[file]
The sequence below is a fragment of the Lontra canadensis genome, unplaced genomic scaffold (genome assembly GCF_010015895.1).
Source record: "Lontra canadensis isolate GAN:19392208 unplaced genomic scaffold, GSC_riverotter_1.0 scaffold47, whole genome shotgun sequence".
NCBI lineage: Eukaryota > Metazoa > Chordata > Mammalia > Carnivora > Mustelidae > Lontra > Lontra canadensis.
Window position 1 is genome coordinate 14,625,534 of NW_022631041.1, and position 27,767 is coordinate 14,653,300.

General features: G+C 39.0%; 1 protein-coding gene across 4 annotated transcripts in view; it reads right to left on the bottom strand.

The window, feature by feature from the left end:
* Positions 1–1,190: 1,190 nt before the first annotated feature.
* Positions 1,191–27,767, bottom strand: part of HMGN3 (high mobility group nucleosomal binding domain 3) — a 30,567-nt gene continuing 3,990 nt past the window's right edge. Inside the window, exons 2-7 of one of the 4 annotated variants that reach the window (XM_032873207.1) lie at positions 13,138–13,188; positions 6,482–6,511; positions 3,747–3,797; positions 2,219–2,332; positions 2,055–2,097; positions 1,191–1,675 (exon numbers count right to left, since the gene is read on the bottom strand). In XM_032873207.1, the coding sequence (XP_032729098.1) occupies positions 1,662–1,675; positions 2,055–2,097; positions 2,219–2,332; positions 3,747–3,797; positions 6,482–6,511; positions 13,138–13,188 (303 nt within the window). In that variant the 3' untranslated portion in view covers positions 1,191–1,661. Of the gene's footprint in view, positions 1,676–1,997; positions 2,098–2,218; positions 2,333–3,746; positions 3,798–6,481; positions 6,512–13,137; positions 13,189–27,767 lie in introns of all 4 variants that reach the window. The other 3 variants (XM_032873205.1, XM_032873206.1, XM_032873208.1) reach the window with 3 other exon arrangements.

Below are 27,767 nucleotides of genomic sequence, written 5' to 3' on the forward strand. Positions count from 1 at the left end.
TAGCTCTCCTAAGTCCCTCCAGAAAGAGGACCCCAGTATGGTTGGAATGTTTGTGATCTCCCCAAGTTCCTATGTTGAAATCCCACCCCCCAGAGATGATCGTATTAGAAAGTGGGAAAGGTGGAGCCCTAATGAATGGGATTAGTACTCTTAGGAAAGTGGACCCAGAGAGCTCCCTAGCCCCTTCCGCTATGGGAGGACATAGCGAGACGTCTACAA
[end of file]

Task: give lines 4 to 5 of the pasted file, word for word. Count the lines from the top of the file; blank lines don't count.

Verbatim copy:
Window position 1 is genome coordinate 14,625,534 of NW_022631041.1, and position 27,767 is coordinate 14,653,300.

General features: G+C 39.0%; 1 protein-coding gene across 4 annotated transcripts in view; it reads right to left on the bottom strand.